On Dancing Barefoot…

by Lucy Vurucic Riner

dancers on floor

There are not many things, about dance, that I am “old school” about.  I don’t have the old school teacher mentality when it comes to many things in my classroom.  Although we require our students to wear leotards, I have not put one on in about five years.  And when it comes to instruction I am 90% positive feedback and 10% mean in the “old school” sense.  The one old school thing about me is that I love my bare feet.  I don’t understand how, or really why, anyone would want to dance any other way?  How else can you be completely connected to the ground if you can’t truly feel it?

Don’t get me wrong, I have plenty of modern dance friends that don’t love that skin to floor contact as much as I do.  And with contemporary dance becoming increasingly more popular (I’m still not really sure how to define it myself) it seems that the minute we realized that people like Petronio and Naharin were letting their dancers wear socks, many of us modern dancers jumped at the chance of creating pieces where socks were the obvious choice as part of the costume.  And while Ruth St. Denis and Doris Humphrey roll over in their graves every time one of us modern dancers puts on her socks or toe thongs (what an ingenious invention) we continue to find new ways to adorn our feet while we dance.

I think when I look back far enough into my past I probably chose modern dance as my major in college because I thought all the other dance forms were far less comfortable to me.  After about four pointe classes in junior high I said forget it.  And tap shoes were just so…..loud.  When I danced with my Croatian Folklore Ensemble we had to wear very ornate shoes that required lots of wrapping, buckling and knotting and the brief stint I did in Flamenco required a one to two inch heel in very fashionable, but not very  comfortable, shoes.  A dance form where my feet could be free?  I’ll take it!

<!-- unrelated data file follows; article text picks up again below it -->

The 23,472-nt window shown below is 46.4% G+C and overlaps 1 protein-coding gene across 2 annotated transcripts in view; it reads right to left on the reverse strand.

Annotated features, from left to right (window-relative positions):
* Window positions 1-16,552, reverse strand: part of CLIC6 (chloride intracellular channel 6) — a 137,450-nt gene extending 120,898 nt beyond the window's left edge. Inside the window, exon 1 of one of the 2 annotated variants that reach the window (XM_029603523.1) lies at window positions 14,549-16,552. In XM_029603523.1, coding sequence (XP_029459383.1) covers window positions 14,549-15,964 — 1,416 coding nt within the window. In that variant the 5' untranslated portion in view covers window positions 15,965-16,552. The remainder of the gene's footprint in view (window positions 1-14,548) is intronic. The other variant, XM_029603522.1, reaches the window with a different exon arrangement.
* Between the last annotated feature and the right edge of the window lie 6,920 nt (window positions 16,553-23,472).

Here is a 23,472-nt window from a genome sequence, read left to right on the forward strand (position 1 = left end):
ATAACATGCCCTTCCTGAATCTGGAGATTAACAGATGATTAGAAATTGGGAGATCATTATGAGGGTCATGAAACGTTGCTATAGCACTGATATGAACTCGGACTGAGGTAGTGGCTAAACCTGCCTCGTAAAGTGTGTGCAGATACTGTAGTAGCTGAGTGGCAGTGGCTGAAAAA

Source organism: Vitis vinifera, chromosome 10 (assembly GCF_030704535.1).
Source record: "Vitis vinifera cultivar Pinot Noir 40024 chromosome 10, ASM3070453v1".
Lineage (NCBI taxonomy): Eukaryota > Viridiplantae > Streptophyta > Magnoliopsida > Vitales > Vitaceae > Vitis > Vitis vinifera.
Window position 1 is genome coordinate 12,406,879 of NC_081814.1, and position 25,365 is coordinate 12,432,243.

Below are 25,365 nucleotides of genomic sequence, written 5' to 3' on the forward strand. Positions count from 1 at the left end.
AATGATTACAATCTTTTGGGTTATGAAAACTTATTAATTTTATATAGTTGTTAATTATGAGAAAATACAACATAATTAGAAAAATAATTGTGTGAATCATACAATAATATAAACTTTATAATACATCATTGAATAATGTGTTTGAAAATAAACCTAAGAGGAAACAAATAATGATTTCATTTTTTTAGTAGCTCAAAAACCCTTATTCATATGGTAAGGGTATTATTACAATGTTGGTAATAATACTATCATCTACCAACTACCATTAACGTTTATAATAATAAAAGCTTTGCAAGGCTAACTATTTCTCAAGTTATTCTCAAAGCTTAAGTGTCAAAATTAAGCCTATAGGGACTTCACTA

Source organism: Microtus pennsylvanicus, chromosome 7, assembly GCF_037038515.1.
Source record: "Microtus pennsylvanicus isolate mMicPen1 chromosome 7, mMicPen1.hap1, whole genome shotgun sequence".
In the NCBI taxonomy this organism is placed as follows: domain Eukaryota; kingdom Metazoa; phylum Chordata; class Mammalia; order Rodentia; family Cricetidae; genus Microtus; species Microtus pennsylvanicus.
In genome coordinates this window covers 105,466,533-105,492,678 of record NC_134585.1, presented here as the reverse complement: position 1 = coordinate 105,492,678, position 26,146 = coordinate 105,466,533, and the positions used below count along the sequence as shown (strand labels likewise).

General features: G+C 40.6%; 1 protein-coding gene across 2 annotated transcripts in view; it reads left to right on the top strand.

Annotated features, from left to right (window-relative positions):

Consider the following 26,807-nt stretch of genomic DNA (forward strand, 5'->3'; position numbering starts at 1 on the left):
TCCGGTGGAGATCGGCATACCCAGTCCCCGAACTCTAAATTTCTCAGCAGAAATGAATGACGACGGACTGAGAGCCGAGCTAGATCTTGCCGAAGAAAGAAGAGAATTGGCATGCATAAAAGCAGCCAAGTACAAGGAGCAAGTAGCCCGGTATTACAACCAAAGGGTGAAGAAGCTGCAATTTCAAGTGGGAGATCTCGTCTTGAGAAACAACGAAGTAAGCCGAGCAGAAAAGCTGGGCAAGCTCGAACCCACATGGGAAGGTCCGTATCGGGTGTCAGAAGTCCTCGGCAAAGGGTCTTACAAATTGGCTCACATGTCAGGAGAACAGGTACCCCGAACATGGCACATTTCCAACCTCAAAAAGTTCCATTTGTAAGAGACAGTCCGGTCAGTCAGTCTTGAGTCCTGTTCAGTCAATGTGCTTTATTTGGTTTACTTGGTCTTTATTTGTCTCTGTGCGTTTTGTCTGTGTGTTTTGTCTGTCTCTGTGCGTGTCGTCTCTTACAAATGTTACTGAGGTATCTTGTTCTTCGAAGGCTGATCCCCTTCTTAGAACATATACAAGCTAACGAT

I just feel so much more connected to the floor when I’m barefoot.  And for me, it’s all about the traction I get from my skin into the floor.  True, everyone has different feet and it’s also taken my feet a LONG time to get to where they are today.  I have all the right clauses and rough spots in all the right places.  To get here I needed to endure some toe splits, blisters and floor burns.  Yes, this might sound just as painful as a pointe shoe at first, but in the end my feet became exactly what I needed them to be.  As long as I keep dancing (and don’t give these puppies too much of a break), I don’t have to worry about the ailments I had to endure to get here.  Now, I just get to dance barefoot.  I find that I can dance more fully and feeling connected to the floor allows me to take more risks.

There are clearly a lot of factors beyond feet that go into a great performance experience.  And quite frankly, some people just find being barefoot gross.  But this old school modern chick wouldn’t have it any other way…..

modern dancer

Lucy Vurusic Riner